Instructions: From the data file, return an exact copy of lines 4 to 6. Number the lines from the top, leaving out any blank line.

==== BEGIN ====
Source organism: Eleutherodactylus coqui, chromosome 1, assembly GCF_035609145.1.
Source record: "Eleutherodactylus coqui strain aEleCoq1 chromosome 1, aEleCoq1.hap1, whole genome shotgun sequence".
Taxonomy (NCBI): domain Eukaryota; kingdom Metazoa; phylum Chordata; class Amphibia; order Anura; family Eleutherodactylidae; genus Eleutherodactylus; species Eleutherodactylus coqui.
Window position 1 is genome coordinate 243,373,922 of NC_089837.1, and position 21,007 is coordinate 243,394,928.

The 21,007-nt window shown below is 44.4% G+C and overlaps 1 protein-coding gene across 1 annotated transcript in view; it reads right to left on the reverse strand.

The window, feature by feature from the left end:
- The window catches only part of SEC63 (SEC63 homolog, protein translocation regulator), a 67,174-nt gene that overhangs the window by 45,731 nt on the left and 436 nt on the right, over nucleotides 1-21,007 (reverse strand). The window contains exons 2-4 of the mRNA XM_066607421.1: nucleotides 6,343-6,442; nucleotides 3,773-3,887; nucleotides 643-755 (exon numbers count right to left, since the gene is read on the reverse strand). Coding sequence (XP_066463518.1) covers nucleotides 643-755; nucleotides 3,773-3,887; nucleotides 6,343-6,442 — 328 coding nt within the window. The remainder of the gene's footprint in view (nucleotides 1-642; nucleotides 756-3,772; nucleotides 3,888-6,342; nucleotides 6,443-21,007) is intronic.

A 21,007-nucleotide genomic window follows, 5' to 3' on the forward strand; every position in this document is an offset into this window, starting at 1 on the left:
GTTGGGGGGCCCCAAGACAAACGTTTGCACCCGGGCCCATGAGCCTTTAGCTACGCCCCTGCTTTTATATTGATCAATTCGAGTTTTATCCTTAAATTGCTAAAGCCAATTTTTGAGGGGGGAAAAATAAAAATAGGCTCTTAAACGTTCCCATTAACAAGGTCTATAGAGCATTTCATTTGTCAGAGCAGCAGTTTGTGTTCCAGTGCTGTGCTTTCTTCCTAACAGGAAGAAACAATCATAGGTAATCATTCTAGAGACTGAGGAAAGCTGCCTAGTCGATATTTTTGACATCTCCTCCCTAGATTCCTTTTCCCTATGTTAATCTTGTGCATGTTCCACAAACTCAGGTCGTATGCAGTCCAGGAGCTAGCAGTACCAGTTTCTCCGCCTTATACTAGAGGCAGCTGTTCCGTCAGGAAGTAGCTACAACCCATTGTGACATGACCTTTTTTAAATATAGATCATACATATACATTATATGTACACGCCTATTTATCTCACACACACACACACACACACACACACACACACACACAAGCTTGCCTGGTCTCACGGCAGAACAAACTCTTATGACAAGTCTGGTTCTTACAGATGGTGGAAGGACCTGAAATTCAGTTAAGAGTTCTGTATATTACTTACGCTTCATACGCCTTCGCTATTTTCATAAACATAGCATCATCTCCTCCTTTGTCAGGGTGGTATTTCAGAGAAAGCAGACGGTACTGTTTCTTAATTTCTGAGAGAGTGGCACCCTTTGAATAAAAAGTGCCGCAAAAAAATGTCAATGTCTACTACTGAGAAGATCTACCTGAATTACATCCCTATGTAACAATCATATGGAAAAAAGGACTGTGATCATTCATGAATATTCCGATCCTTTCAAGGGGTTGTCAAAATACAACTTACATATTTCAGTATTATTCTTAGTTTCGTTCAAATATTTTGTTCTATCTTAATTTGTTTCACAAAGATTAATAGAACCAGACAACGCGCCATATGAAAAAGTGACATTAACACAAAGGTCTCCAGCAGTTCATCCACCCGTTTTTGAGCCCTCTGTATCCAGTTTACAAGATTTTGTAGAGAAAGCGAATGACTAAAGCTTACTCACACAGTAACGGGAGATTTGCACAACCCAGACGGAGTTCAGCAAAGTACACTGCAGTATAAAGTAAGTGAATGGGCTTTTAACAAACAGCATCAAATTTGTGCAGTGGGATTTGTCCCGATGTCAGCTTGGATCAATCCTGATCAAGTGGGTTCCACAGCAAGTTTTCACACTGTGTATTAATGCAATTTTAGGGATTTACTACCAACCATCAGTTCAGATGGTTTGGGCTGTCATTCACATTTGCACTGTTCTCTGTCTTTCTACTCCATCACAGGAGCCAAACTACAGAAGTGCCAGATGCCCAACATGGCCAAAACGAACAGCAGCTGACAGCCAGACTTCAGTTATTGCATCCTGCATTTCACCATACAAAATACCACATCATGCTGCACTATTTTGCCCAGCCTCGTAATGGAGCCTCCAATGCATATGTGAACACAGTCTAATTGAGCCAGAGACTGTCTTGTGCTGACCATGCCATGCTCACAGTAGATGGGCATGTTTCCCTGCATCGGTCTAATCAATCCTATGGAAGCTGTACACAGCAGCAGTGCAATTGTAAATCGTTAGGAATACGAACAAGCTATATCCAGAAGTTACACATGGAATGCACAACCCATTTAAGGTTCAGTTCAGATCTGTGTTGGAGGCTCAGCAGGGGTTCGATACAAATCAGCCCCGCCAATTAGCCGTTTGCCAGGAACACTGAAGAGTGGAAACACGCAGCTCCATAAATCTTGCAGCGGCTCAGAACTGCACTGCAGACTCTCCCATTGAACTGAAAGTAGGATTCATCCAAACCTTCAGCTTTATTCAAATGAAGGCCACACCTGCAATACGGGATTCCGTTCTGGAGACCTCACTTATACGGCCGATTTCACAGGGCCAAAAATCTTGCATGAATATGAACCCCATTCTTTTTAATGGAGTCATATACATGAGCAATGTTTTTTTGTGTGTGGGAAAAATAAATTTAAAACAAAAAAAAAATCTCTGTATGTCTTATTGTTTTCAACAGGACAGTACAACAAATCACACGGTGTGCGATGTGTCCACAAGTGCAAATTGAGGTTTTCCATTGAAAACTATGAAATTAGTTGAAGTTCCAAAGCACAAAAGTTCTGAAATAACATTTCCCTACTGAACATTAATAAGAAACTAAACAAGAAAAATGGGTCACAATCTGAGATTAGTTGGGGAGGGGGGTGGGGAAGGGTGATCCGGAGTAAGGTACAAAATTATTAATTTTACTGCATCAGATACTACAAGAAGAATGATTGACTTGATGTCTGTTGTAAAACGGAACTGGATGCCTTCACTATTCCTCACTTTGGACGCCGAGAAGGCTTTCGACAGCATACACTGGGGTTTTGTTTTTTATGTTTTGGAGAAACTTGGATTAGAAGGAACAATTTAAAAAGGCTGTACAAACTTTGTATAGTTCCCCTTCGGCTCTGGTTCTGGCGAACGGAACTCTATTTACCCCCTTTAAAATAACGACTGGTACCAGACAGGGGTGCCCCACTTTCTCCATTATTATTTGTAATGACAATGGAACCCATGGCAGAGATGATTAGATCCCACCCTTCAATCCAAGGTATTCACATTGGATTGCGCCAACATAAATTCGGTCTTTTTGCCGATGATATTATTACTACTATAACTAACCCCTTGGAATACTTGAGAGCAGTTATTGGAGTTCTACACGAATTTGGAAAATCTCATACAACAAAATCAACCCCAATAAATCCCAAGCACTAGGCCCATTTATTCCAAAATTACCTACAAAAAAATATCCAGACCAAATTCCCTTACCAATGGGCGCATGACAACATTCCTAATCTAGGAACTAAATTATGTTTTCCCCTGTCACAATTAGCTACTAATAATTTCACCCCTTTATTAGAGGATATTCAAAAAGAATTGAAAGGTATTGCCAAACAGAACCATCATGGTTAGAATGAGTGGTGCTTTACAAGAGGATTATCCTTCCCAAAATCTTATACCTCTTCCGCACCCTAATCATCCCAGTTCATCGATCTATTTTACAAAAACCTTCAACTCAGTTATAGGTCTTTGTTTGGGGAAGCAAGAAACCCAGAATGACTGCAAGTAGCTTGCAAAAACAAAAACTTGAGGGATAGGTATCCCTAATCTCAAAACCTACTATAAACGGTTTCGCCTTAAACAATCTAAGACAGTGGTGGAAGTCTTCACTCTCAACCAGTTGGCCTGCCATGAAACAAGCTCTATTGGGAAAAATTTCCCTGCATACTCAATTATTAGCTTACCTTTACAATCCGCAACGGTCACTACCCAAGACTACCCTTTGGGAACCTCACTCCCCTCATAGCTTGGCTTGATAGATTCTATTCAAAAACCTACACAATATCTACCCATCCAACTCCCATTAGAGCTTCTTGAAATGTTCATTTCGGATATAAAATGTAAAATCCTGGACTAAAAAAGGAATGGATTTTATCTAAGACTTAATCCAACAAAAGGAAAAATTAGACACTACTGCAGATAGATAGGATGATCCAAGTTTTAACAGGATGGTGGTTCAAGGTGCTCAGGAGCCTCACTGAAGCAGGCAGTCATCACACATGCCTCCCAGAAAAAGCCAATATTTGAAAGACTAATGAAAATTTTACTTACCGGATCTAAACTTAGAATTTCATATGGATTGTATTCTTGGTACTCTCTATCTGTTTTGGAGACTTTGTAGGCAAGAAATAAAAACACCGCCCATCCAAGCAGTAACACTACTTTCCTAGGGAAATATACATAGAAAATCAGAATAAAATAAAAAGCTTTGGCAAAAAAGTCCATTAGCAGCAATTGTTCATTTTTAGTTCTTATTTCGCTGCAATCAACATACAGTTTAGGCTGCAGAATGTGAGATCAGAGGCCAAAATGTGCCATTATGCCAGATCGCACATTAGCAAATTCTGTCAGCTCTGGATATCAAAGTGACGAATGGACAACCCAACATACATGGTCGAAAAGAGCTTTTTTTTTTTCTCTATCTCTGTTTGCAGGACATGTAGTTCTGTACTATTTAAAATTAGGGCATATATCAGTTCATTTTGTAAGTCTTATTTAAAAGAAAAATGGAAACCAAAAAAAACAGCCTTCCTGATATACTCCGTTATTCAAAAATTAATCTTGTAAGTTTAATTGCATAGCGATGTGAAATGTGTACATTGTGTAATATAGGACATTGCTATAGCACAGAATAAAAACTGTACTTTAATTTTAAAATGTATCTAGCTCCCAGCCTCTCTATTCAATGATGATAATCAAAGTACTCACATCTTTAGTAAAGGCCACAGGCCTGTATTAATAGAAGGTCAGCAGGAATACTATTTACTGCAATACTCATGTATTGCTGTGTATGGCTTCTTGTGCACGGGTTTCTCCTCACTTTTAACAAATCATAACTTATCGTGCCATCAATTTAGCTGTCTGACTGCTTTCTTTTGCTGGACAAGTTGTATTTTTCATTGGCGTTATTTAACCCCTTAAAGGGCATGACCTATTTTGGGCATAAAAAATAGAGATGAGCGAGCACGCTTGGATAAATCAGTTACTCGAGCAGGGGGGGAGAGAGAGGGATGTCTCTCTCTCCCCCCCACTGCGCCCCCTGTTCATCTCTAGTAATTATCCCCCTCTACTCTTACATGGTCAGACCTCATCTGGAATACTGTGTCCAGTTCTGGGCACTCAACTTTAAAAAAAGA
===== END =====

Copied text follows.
Window position 1 is genome coordinate 243,373,922 of NC_089837.1, and position 21,007 is coordinate 243,394,928.

The 21,007-nt window shown below is 44.4% G+C and overlaps 1 protein-coding gene across 1 annotated transcript in view; it reads right to left on the reverse strand.

The window, feature by feature from the left end: